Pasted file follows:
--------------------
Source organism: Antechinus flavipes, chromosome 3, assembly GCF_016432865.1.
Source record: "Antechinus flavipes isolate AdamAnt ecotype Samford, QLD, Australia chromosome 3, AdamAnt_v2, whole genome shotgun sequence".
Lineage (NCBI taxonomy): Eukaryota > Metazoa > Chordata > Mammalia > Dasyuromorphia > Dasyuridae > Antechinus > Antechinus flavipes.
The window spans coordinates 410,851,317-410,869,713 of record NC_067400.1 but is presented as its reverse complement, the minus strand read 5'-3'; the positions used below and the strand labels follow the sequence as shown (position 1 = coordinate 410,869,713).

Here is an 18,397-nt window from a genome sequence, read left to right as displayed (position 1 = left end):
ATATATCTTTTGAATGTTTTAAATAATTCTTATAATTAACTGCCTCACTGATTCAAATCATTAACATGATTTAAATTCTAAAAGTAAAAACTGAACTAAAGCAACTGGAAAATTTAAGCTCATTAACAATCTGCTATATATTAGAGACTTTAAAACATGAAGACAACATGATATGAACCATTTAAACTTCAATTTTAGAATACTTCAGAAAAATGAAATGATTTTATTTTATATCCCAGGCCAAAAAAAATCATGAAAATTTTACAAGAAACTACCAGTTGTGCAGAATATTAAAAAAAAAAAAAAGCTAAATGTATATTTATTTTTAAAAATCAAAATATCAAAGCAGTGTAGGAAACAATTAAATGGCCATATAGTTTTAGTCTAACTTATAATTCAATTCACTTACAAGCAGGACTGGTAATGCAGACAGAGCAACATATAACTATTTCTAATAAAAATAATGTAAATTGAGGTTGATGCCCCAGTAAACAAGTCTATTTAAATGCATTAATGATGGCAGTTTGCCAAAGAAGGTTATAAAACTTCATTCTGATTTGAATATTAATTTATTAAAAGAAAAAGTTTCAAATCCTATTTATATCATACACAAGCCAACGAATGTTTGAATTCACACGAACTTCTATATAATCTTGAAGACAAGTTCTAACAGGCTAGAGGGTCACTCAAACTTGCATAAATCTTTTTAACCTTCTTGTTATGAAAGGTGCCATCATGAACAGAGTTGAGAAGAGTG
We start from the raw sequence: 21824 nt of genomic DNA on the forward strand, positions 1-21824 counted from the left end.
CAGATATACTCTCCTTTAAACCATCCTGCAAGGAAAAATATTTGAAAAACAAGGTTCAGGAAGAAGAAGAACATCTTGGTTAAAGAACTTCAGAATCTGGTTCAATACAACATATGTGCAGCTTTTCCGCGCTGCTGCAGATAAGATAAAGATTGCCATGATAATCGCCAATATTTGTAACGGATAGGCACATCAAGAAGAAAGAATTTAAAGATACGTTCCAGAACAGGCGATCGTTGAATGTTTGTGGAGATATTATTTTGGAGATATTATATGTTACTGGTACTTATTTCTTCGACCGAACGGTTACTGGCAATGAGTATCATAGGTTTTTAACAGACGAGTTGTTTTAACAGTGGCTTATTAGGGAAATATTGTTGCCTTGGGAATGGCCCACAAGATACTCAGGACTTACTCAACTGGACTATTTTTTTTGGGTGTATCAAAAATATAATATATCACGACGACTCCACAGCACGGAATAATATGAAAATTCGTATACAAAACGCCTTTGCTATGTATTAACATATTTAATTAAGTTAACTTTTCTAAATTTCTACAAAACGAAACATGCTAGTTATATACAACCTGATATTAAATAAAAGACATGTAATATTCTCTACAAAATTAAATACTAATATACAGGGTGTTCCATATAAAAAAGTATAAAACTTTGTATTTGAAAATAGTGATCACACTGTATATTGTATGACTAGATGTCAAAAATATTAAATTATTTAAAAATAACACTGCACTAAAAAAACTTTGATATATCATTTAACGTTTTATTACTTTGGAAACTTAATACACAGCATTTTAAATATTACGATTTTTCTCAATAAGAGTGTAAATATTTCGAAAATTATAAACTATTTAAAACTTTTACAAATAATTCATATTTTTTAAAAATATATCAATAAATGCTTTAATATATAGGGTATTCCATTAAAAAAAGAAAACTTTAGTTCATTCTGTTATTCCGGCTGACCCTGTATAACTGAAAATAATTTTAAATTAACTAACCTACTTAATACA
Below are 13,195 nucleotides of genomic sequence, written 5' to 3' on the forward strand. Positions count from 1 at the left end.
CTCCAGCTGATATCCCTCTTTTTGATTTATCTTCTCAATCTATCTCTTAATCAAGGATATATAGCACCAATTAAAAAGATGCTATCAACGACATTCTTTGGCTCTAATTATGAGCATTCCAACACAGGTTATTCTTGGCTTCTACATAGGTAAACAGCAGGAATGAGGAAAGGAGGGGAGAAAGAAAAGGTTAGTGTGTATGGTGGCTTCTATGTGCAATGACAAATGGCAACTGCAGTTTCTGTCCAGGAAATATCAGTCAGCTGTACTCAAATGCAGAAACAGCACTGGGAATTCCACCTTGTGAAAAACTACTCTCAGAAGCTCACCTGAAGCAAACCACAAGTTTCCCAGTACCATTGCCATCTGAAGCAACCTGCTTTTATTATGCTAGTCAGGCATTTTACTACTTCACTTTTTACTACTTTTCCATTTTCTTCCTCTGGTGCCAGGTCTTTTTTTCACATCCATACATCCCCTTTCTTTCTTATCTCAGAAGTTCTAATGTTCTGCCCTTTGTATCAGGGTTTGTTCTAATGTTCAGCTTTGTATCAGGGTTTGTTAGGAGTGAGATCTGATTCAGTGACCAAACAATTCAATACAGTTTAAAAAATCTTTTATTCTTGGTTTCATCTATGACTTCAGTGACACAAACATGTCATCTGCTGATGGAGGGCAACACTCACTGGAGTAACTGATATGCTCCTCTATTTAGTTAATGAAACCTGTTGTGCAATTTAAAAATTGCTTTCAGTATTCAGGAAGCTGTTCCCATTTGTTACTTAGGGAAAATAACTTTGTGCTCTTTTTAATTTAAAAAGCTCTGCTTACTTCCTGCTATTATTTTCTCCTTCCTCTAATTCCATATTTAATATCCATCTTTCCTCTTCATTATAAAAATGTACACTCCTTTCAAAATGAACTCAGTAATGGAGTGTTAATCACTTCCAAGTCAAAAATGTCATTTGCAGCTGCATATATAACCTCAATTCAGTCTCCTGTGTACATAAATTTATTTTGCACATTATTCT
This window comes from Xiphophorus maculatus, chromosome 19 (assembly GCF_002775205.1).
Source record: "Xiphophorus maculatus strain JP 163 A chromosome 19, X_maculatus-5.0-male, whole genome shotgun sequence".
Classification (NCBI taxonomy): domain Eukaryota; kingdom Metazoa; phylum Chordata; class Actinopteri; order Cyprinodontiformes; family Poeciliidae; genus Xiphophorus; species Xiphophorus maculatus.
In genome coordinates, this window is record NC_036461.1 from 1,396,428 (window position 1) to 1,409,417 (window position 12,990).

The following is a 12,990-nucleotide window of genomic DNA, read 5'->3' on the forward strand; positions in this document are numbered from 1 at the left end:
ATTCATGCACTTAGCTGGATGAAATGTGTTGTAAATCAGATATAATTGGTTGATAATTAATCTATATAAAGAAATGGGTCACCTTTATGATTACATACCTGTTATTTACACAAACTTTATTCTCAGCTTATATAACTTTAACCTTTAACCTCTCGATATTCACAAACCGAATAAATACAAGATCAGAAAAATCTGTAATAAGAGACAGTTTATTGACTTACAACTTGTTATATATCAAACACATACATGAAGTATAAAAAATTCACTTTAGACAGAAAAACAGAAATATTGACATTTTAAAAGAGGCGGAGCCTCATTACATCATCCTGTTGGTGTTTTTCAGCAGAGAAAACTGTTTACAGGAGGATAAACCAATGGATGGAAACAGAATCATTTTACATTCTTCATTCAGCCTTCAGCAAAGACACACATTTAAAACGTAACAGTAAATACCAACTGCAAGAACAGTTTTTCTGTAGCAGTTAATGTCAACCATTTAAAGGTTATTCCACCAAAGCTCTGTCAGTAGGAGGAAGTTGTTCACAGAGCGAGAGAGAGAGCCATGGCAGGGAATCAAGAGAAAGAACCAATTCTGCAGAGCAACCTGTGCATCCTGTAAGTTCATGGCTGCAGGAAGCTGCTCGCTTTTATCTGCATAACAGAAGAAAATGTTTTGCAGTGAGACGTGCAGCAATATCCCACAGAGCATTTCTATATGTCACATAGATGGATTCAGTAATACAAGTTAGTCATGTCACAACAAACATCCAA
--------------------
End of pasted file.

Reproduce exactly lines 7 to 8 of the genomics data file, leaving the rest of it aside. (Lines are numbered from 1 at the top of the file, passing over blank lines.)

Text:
We start from the raw sequence: 21824 nt of genomic DNA on the forward strand, positions 1-21824 counted from the left end.
CAGATATACTCTCCTTTAAACCATCCTGCAAGGAAAAATATTTGAAAAACAAGGTTCAGGAAGAAGAAGAACATCTTGGTTAAAGAACTTCAGAATCTGGTTCAATACAACATATGTGCAGCTTTTCCGCGCTGCTGCAGATAAGATAAAGATTGCCATGATAATCGCCAATATTTGTAACGGATAGGCACATCAAGAAGAAAGAATTTAAAGATACGTTCCAGAACAGGCGATCGTTGAATGTTTGTGGAGATATTATTTTGGAGATATTATATGTTACTGGTACTTATTTCTTCGACCGAACGGTTACTGGCAATGAGTATCATAGGTTTTTAACAGACGAGTTGTTTTAACAGTGGCTTATTAGGGAAATATTGTTGCCTTGGGAATGGCCCACAAGATACTCAGGACTTACTCAACTGGACTATTTTTTTTGGGTGTATCAAAAATATAATATATCACGACGACTCCACAGCACGGAATAATATGAAAATTCGTATACAAAACGCCTTTGCTATGTATTAACATATTTAATTAAGTTAACTTTTCTAAATTTCTACAAAACGAAACATGCTAGTTATATACAACCTGATATTAAATAAAAGACATGTAATATTCTCTACAAAATTAAATACTAATATACAGGGTGTTCCATATAAAAAAGTATAAAACTTTGTATTTGAAAATAGTGATCACACTGTATATTGTATGACTAGATGTCAAAAATATTAAATTATTTAAAAATAACACTGCACTAAAAAAACTTTGATATATCATTTAACGTTTTATTACTTTGGAAACTTAATACACAGCATTTTAAATATTACGATTTTTCTCAATAAGAGTGTAAATATTTCGAAAATTATAAACTATTTAAAACTTTTACAAATAATTCATATTTTTTAAAAATATATCAATAAATGCTTTAATATATAGGGTATTCCATTAAAAAAAGAAAACTTTAGTTCATTCTGTTATTCCGGCTGACCCTGTATAACTGAAAATAATTTTAAATTAACTAACCTACTTAATACA